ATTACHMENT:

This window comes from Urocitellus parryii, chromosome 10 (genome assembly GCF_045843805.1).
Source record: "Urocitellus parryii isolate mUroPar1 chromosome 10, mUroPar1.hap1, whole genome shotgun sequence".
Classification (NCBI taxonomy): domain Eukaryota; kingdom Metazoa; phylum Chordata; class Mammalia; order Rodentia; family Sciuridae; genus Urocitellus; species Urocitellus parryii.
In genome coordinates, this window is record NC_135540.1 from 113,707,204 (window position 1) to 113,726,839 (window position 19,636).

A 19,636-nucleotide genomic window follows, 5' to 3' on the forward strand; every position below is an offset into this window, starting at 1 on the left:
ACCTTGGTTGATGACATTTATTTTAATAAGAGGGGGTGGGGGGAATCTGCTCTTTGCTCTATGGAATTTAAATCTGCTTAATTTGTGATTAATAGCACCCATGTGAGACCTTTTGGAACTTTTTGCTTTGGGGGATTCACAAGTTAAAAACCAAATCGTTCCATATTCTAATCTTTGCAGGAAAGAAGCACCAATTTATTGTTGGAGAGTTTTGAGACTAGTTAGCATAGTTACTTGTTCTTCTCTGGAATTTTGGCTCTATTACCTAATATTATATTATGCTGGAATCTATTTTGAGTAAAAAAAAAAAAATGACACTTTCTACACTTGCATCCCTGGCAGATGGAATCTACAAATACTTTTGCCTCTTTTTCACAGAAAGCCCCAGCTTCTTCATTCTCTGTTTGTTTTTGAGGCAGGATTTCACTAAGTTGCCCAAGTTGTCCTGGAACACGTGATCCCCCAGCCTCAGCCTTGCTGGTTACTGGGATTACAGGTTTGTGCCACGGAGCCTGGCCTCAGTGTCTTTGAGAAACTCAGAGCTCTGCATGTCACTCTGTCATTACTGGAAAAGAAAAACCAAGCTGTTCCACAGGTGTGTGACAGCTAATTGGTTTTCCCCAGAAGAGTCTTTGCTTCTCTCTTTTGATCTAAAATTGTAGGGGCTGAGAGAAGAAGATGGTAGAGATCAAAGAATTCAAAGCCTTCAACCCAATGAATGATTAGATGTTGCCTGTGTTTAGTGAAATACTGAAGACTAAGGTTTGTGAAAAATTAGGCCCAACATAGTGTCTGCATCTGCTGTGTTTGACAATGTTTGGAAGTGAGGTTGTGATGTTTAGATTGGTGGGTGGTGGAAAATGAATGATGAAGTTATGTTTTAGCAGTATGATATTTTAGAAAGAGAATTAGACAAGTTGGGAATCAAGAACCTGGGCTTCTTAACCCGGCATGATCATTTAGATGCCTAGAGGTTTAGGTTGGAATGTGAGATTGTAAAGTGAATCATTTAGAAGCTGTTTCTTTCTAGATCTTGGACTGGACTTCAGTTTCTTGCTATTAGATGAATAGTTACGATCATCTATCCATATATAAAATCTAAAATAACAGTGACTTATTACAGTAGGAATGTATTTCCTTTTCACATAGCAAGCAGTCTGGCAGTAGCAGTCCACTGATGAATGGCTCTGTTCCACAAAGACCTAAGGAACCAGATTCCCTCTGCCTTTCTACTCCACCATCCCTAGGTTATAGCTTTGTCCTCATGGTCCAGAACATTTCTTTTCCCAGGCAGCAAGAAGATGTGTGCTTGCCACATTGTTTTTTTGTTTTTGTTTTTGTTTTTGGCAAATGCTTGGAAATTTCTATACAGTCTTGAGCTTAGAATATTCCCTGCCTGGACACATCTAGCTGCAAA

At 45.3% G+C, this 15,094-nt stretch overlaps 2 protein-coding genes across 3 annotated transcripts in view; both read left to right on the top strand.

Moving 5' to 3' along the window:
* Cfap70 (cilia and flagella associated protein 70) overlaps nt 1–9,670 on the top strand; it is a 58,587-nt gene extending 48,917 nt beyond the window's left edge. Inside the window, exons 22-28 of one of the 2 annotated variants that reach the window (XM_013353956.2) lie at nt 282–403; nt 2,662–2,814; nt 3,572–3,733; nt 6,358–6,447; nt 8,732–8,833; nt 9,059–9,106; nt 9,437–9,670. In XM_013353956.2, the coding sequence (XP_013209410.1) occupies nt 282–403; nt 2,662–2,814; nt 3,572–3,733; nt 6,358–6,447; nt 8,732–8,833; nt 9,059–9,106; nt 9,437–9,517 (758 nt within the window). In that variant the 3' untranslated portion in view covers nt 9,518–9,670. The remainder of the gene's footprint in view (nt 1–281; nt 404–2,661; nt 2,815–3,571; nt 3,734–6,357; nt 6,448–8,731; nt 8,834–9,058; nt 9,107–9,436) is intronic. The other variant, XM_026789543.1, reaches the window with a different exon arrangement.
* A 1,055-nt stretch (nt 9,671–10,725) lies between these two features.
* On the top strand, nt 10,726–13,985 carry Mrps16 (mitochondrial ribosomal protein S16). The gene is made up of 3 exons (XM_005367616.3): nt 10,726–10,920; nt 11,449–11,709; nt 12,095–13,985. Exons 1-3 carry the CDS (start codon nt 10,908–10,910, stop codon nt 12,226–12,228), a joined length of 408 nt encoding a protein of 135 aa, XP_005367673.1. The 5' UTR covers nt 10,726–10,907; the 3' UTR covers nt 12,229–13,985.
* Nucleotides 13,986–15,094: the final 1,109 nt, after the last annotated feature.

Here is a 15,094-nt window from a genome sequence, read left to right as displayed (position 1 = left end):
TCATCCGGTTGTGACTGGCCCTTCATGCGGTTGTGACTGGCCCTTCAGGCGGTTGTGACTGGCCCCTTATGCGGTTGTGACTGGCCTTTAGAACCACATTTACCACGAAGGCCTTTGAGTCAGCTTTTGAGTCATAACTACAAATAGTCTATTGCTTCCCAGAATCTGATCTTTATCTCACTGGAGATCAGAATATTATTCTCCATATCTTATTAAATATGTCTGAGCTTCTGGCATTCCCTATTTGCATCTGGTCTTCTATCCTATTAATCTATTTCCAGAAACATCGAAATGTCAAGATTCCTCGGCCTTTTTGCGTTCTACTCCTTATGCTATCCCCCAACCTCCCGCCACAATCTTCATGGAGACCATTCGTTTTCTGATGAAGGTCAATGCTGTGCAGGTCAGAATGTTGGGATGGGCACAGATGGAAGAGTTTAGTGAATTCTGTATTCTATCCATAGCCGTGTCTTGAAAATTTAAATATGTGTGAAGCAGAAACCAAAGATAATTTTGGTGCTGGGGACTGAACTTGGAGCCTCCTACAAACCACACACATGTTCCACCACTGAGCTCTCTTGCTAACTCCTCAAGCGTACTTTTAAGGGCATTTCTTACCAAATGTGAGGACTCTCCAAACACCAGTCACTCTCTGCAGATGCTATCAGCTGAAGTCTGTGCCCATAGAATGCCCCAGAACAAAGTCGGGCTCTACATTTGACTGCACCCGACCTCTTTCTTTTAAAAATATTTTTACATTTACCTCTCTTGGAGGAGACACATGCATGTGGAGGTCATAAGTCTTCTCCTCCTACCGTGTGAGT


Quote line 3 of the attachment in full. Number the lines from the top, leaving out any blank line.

Classification (NCBI taxonomy): domain Eukaryota; kingdom Metazoa; phylum Chordata; class Mammalia; order Rodentia; family Sciuridae; genus Urocitellus; species Urocitellus parryii.